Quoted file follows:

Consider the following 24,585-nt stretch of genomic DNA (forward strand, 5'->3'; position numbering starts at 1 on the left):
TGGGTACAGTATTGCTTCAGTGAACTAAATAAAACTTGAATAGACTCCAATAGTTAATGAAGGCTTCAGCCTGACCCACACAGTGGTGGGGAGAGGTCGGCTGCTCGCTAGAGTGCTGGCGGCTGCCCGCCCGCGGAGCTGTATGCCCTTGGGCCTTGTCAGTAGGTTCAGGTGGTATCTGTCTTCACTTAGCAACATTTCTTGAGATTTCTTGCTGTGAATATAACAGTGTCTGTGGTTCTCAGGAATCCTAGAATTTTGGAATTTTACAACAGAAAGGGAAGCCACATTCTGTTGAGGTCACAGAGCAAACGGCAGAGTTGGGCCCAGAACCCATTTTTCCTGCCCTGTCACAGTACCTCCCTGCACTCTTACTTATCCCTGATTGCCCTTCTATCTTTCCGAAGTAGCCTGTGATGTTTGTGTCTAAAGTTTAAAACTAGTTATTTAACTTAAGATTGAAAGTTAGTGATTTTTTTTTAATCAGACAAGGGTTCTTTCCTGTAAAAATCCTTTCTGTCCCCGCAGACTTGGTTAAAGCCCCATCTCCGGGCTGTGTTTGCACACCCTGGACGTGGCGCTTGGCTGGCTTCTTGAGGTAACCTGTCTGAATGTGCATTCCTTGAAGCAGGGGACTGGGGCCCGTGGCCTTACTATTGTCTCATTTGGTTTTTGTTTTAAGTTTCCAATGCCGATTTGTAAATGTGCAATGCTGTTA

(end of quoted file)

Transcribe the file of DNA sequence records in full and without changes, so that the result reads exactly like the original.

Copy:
Consider the following 24,585-nt stretch of genomic DNA (forward strand, 5'->3'; position numbering starts at 1 on the left):
TGGGTACAGTATTGCTTCAGTGAACTAAATAAAACTTGAATAGACTCCAATAGTTAATGAAGGCTTCAGCCTGACCCACACAGTGGTGGGGAGAGGTCGGCTGCTCGCTAGAGTGCTGGCGGCTGCCCGCCCGCGGAGCTGTATGCCCTTGGGCCTTGTCAGTAGGTTCAGGTGGTATCTGTCTTCACTTAGCAACATTTCTTGAGATTTCTTGCTGTGAATATAACAGTGTCTGTGGTTCTCAGGAATCCTAGAATTTTGGAATTTTACAACAGAAAGGGAAGCCACATTCTGTTGAGGTCACAGAGCAAACGGCAGAGTTGGGCCCAGAACCCATTTTTCCTGCCCTGTCACAGTACCTCCCTGCACTCTTACTTATCCCTGATTGCCCTTCTATCTTTCCGAAGTAGCCTGTGATGTTTGTGTCTAAAGTTTAAAACTAGTTATTTAACTTAAGATTGAAAGTTAGTGATTTTTTTTTAATCAGACAAGGGTTCTTTCCTGTAAAAATCCTTTCTGTCCCCGCAGACTTGGTTAAAGCCCCATCTCCGGGCTGTGTTTGCACACCCTGGACGTGGCGCTTGGCTGGCTTCTTGAGGTAACCTGTCTGAATGTGCATTCCTTGAAGCAGGGGACTGGGGCCCGTGGCCTTACTATTGTCTCATTTGGTTTTTGTTTTAAGTTTCCAATGCCGATTTGTAAATGTGCAATGCTGTTA